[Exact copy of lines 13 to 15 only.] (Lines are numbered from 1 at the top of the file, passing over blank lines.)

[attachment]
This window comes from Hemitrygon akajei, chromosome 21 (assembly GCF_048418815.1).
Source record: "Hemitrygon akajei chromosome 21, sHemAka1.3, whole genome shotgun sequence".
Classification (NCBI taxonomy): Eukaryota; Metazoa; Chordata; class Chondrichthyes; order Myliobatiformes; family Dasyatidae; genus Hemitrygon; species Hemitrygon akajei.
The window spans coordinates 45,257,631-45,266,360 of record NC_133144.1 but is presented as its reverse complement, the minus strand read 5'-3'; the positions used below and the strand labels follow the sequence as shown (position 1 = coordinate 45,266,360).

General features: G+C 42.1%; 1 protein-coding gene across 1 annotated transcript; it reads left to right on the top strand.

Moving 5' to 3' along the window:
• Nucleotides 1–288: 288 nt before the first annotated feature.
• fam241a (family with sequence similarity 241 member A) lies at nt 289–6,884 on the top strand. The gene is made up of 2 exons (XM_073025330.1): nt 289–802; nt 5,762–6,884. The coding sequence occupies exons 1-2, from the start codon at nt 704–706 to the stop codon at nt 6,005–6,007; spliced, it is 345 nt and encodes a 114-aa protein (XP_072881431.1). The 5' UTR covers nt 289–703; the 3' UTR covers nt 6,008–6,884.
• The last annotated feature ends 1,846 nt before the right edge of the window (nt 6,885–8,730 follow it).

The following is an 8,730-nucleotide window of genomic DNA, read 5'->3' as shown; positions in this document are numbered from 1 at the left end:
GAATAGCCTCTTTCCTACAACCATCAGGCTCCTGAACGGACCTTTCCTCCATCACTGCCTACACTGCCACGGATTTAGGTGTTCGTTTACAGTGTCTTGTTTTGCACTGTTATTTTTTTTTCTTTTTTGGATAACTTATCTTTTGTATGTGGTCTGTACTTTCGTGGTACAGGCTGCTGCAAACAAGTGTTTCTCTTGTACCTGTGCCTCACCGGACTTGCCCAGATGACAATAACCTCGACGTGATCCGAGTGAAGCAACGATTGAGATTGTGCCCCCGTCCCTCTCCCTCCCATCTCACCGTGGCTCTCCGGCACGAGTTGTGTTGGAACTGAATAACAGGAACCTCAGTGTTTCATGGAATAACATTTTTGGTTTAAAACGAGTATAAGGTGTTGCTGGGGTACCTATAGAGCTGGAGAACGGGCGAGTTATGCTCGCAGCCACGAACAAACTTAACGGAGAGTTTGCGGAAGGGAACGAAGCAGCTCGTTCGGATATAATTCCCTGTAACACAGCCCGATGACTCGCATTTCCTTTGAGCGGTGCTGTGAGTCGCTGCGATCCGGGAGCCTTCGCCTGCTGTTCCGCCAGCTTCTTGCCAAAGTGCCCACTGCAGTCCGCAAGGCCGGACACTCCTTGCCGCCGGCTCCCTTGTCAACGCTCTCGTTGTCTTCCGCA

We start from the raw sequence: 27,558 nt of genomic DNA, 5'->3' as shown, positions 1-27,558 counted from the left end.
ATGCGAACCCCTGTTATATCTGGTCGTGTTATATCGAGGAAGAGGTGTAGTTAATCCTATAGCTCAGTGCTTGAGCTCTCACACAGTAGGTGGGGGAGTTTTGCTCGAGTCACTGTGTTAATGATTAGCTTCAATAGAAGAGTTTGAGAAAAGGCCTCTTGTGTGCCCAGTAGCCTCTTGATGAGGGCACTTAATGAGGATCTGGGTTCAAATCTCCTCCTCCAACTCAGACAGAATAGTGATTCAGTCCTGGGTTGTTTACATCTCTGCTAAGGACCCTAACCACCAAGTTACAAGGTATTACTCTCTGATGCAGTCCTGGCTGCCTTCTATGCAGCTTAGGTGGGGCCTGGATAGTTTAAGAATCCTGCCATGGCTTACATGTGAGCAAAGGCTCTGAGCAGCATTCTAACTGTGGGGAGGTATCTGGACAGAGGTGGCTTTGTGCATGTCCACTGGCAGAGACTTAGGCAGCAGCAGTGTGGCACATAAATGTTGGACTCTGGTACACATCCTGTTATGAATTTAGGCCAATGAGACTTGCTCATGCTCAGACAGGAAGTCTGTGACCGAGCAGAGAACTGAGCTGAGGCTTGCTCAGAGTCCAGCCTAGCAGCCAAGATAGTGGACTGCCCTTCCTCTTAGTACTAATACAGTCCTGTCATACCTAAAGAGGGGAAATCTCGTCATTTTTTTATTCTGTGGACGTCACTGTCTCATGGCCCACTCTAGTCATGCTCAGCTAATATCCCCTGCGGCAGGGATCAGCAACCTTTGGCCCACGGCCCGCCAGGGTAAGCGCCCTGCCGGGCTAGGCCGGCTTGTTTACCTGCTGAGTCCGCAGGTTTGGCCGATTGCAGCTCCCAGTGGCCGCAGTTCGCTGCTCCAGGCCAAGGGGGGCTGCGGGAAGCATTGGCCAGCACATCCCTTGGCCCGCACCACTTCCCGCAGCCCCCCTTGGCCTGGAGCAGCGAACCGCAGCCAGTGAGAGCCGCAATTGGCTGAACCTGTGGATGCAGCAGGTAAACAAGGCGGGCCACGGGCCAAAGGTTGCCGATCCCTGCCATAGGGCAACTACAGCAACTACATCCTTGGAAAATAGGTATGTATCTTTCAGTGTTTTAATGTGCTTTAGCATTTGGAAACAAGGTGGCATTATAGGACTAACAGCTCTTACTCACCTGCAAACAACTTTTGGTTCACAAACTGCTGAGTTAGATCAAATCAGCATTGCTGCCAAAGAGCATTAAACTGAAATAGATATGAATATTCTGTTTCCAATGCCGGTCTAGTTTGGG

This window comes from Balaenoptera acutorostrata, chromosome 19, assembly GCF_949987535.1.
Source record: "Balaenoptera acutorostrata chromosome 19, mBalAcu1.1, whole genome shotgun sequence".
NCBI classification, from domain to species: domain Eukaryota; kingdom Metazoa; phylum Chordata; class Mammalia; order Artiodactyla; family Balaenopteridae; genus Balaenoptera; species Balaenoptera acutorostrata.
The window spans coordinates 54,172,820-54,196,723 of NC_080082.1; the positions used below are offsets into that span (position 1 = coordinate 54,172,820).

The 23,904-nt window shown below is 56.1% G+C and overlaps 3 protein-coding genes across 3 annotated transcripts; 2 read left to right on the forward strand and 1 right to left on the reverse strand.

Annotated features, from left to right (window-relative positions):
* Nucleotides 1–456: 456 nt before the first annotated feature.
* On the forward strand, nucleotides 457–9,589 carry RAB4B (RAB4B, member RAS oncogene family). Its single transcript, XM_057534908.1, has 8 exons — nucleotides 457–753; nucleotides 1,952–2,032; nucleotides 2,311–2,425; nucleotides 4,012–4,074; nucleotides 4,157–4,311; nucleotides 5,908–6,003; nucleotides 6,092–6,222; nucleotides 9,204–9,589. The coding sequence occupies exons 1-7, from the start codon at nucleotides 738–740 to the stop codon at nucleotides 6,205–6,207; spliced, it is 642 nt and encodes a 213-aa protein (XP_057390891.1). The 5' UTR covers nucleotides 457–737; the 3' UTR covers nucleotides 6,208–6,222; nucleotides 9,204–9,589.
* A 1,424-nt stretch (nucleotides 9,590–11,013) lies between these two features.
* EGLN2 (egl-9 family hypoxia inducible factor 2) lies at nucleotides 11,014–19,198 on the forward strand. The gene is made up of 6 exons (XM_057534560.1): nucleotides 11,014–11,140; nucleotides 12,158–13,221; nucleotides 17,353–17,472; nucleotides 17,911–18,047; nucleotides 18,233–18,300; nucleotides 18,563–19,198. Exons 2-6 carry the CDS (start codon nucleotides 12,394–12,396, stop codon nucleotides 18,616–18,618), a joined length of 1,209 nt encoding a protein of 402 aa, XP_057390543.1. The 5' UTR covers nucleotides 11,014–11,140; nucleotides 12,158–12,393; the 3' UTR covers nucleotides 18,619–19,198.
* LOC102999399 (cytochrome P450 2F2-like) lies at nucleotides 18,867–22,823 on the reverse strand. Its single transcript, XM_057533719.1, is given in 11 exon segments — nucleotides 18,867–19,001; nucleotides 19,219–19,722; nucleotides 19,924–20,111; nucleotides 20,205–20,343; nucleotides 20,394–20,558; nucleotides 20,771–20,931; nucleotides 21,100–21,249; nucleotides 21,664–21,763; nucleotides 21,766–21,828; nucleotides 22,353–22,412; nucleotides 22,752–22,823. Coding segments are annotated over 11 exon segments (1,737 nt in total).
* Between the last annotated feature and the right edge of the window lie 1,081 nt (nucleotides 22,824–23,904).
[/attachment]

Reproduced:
ATGCGAACCCCTGTTATATCTGGTCGTGTTATATCGAGGAAGAGGTGTAGTTAATCCTATAGCTCAGTGCTTGAGCTCTCACACAGTAGGTGGGGGAGTTTTGCTCGAGTCACTGTGTTAATGATTAGCTTCAATAGAAGAGTTTGAGAAAAGGCCTCTTGTGTGCCCAGTAGCCTCTTGATGAGGGCACTTAATGAGGATCTGGGTTCAAATCTCCTCCTCCAACTCAGACAGAATAGTGATTCAGTCCTGGGTTGTTTACATCTCTGCTAAGGACCCTAACCACCAAGTTACAAGGTATTACTCTCTGATGCAGTCCTGGCTGCCTTCTATGCAGCTTAGGTGGGGCCTGGATAGTTTAAGAATCCTGCCATGGCTTACATGTGAGCAAAGGCTCTGAGCAGCATTCTAACTGTGGGGAGGTATCTGGACAGAGGTGGCTTTGTGCATGTCCACTGGCAGAGACTTAGGCAGCAGCAGTGTGGCACATAAATGTTGGACTCTGGTACACATCCTGTTATGAATTTAGGCCAATGAGACTTGCTCATGCTCAGACAGGAAGTCTGTGACCGAGCAGAGAACTGAGCTGAGGCTTGCTCAGAGTCCAGCCTAGCAGCCAAGATAGTGGACTGCCCTTCCTCTTAGTACTAATACAGTCCTGTCATACCTAAAGAGGGGAAATCTCGTCATTTTTTTATTCTGTGGACGTCACTGTCTCATGGCCCACTCTAGTCATGCTCAGCTAATATCCCCTGCGGCAGGGATCAGCAACCTTTGGCCCACGGCCCGCCAGGGTAAGCGCCCTGCCGGGCTAGGCCGGCTTGTTTACCTGCTGAGTCCGCAGGTTTGGCCGATTGCAGCTCCCAGTGGCCGCAGTTCGCTGCTCCAGGCCAAGGGGGGCTGCGGGAAGCATTGGCCAGCACATCCCTTGGCCCGCACCACTTCCCGCAGCCCCCCTTGGCCTGGAGCAGCGAACCGCAGCCAGTGAGAGCCGCAATTGGCTGAACCTGTGGATGCAGCAGGTAAACAAGGCGGGCCACGGGCCAAAGGTTGCCGATCCCTGCCATAGGGCAACTACAGCAACTACATCCTTGGAAAATAGGTATGTATCTTTCAGTGTTTTAATGTGCTTTAGCATTTGGAAACAAGGTGGCATTATAGGACTAACAGCTCTTACTCACCTGCAAACAACTTTTGGTTCACAAACTGCTGAGTTAGATCAAATCAGCATTGCTGCCAAAGAGCATTAAACTGAAATAGATATGAATATTCTGTTTCCAATGCCGGTCTAGTTTGGG

This window comes from Balaenoptera acutorostrata, chromosome 19, assembly GCF_949987535.1.
Source record: "Balaenoptera acutorostrata chromosome 19, mBalAcu1.1, whole genome shotgun sequence".